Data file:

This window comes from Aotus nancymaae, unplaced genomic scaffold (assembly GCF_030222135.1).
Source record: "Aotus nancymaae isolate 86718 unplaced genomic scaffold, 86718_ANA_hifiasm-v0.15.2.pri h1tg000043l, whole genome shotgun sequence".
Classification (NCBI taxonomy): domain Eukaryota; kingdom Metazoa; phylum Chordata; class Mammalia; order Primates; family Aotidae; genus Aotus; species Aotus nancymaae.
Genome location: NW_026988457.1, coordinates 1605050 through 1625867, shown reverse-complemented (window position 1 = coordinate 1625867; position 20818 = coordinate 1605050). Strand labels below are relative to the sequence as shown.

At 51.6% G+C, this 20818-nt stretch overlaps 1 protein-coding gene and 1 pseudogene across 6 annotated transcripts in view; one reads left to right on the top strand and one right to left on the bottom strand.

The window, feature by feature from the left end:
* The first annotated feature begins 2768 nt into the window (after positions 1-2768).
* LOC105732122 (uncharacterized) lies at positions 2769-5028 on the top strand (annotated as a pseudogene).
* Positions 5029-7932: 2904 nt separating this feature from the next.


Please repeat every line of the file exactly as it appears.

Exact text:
This window comes from Aotus nancymaae, unplaced genomic scaffold (assembly GCF_030222135.1).
Source record: "Aotus nancymaae isolate 86718 unplaced genomic scaffold, 86718_ANA_hifiasm-v0.15.2.pri h1tg000043l, whole genome shotgun sequence".
Classification (NCBI taxonomy): domain Eukaryota; kingdom Metazoa; phylum Chordata; class Mammalia; order Primates; family Aotidae; genus Aotus; species Aotus nancymaae.
Genome location: NW_026988457.1, coordinates 1605050 through 1625867, shown reverse-complemented (window position 1 = coordinate 1625867; position 20818 = coordinate 1605050). Strand labels below are relative to the sequence as shown.

At 51.6% G+C, this 20818-nt stretch overlaps 1 protein-coding gene and 1 pseudogene across 6 annotated transcripts in view; one reads left to right on the top strand and one right to left on the bottom strand.

The window, feature by feature from the left end:
* The first annotated feature begins 2768 nt into the window (after positions 1-2768).
* LOC105732122 (uncharacterized) lies at positions 2769-5028 on the top strand (annotated as a pseudogene).
* Positions 5029-7932: 2904 nt separating this feature from the next.